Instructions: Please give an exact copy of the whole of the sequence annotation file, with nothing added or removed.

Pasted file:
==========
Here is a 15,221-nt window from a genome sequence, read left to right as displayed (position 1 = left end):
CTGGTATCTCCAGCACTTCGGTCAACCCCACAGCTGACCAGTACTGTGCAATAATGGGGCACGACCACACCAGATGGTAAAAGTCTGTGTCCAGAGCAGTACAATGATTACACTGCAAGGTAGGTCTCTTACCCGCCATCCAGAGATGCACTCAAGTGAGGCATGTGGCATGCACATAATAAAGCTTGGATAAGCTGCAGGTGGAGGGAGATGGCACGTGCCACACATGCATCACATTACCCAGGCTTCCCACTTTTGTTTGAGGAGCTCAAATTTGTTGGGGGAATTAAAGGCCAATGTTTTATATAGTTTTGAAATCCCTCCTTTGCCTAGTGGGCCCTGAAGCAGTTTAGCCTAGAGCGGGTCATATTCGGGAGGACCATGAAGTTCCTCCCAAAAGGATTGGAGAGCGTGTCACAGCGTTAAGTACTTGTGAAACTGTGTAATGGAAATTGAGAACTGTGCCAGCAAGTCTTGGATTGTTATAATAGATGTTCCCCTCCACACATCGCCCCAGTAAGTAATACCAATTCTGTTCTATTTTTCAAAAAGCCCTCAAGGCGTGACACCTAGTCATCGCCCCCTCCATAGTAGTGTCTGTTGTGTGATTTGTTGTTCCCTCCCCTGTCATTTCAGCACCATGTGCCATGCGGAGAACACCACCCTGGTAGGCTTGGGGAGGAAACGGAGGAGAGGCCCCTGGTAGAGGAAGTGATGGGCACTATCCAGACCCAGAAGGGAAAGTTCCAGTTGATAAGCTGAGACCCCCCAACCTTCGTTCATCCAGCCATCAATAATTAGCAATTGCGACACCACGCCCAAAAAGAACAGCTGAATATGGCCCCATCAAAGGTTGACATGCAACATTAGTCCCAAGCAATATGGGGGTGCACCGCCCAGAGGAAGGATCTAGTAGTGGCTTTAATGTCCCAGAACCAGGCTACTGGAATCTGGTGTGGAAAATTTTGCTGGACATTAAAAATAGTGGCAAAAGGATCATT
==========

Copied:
Here is a 15,221-nt window from a genome sequence, read left to right as displayed (position 1 = left end):
CTGGTATCTCCAGCACTTCGGTCAACCCCACAGCTGACCAGTACTGTGCAATAATGGGGCACGACCACACCAGATGGTAAAAGTCTGTGTCCAGAGCAGTACAATGATTACACTGCAAGGTAGGTCTCTTACCCGCCATCCAGAGATGCACTCAAGTGAGGCATGTGGCATGCACATAATAAAGCTTGGATAAGCTGCAGGTGGAGGGAGATGGCACGTGCCACACATGCATCACATTACCCAGGCTTCCCACTTTTGTTTGAGGAGCTCAAATTTGTTGGGGGAATTAAAGGCCAATGTTTTATATAGTTTTGAAATCCCTCCTTTGCCTAGTGGGCCCTGAAGCAGTTTAGCCTAGAGCGGGTCATATTCGGGAGGACCATGAAGTTCCTCCCAAAAGGATTGGAGAGCGTGTCACAGCGTTAAGTACTTGTGAAACTGTGTAATGGAAATTGAGAACTGTGCCAGCAAGTCTTGGATTGTTATAATAGATGTTCCCCTCCACACATCGCCCCAGTAAGTAATACCAATTCTGTTCTATTTTTCAAAAAGCCCTCAAGGCGTGACACCTAGTCATCGCCCCCTCCATAGTAGTGTCTGTTGTGTGATTTGTTGTTCCCTCCCCTGTCATTTCAGCACCATGTGCCATGCGGAGAACACCACCCTGGTAGGCTTGGGGAGGAAACGGAGGAGAGGCCCCTGGTAGAGGAAGTGATGGGCACTATCCAGACCCAGAAGGGAAAGTTCCAGTTGATAAGCTGAGACCCCCCAACCTTCGTTCATCCAGCCATCAATAATTAGCAATTGCGACACCACGCCCAAAAAGAACAGCTGAATATGGCCCCATCAAAGGTTGACATGCAACATTAGTCCCAAGCAATATGGGGGTGCACCGCCCAGAGGAAGGATCTAGTAGTGGCTTTAATGTCCCAGAACCAGGCTACTGGAATCTGGTGTGGAAAATTTTGCTGGACATTAAAAATAGTGGCAAAAGGATCATT